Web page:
Brentwood Sushi Reality Check
For at least 4 years we have been going to the same neighborhood sushi spot at least three time a month. Tonight I went, sat at the bar (we usually sit at a table) and requested a no-rice-scallop and crab handroll ( it was not going to be my last order, but turned out to be). I was not sitting with the owner- but the chef in front of me, hesitated and asked the owner-chef, if he could make it.
Now I didnt ask about price, but the owner said no we do not make that. I tired of Nozawa long ago-sometimes attitude does not equal sacrifice or quality-but I was really taken aback by this denial of my request.
I told one of the waitresses on my way out and quietly, who knows me, that I was embarrased by the chef's attitude and asked her to tell the chef in Japanese that I felt as much.(this was after my solo dinner with tip of $54) Instead of telling me she would relay the message, she told me that maybe the chef does not believe in mixing crab and scallop. I told her I eat a no-rice cucumber roll (on the menu as a no-rice roll)with those ingredient's every week here, and asked her just to relay my message.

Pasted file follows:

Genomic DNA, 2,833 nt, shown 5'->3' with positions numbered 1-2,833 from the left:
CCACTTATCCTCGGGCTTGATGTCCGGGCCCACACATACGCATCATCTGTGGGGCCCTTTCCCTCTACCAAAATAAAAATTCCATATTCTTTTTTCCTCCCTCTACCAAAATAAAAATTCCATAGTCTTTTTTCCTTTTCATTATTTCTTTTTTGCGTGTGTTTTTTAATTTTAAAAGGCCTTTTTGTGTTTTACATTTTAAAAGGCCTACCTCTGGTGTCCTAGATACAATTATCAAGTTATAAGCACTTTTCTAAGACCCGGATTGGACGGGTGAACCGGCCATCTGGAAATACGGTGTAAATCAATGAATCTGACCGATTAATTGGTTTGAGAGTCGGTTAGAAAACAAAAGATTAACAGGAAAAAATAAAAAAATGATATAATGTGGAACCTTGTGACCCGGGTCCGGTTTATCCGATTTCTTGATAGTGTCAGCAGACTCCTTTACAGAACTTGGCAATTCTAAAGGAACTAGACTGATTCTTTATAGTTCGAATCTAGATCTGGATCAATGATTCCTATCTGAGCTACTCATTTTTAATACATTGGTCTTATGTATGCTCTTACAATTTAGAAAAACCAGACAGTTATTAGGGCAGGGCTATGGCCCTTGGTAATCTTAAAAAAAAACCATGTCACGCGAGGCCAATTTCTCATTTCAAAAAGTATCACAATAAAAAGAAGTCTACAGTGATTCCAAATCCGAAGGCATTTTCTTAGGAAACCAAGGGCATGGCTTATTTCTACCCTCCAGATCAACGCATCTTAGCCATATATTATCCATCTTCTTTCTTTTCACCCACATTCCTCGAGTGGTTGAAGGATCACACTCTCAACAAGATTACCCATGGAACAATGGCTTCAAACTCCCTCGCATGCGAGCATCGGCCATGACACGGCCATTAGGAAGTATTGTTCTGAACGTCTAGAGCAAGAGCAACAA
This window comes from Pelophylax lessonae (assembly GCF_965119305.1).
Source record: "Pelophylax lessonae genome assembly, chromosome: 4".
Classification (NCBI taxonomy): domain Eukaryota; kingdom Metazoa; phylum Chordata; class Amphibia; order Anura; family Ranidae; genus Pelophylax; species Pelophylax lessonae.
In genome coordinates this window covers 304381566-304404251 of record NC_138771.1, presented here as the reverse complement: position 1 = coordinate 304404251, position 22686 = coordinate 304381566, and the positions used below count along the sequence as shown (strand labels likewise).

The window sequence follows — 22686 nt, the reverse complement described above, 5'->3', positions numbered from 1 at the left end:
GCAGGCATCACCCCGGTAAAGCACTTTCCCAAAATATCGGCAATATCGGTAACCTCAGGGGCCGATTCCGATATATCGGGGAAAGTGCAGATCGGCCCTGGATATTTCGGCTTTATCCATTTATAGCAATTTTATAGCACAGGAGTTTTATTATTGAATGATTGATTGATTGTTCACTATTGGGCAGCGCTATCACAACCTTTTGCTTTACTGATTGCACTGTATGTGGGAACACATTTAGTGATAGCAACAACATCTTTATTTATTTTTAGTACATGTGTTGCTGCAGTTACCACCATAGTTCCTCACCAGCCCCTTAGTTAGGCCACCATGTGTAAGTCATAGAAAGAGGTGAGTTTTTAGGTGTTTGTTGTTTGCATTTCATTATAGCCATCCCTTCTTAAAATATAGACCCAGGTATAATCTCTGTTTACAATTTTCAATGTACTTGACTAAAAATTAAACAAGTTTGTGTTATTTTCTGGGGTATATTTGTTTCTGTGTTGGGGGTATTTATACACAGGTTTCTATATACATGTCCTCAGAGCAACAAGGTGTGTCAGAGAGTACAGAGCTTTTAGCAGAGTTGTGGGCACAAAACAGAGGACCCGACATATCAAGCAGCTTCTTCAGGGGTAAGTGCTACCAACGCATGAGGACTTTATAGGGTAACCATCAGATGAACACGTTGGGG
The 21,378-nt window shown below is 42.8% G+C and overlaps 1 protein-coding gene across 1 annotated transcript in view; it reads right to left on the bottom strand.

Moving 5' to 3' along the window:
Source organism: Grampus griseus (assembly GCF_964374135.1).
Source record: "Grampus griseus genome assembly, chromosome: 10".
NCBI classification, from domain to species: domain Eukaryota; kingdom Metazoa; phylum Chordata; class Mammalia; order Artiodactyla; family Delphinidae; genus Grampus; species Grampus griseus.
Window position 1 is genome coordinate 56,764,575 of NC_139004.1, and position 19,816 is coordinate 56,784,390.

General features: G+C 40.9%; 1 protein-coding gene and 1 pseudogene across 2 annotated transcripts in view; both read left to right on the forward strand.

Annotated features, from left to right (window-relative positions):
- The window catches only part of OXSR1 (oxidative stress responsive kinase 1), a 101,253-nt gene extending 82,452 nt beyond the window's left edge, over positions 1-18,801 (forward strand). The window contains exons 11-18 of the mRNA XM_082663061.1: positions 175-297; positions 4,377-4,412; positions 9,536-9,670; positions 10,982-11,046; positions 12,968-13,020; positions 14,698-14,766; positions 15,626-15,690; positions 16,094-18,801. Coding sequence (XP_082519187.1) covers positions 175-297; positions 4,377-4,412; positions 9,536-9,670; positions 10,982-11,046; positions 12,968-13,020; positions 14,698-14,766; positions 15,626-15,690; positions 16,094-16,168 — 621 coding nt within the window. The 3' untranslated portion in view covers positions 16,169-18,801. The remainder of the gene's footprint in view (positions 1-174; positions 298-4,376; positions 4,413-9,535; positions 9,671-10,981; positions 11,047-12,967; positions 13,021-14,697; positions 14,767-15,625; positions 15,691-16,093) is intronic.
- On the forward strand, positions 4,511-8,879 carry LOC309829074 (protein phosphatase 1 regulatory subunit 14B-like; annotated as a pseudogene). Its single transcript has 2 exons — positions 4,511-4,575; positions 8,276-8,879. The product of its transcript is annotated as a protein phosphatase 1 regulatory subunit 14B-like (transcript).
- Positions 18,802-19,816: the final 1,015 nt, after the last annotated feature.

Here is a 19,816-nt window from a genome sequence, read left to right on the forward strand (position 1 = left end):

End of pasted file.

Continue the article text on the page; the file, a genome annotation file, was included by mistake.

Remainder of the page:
Am I being a snob? I really do not think that that my request was out of line. No-rice rolls are common and I should be able to ask for any combination I please, without having the chef, owner, sayi8ng accross the bar "we dont make that"
I think the owner has done the math after seing the cult following that accrues to sushi chefs who adopt a diva attitude. Many customers use rudeness as a proxy for brilliance.
I certainly don't think it's an inalienable right to order whatever concoction you can think of when you go to a restaurant, and I can understand and sympathize with a chef deciding not to prepare something that's not on the menu if he thinks it's horrible. Your waitress tried to explain this to you in a nice way, but it didn't seem to register.
I have respect for a chef with standards, someone who takes pride in their work - if that's a "diva attitude" then that's fine with me.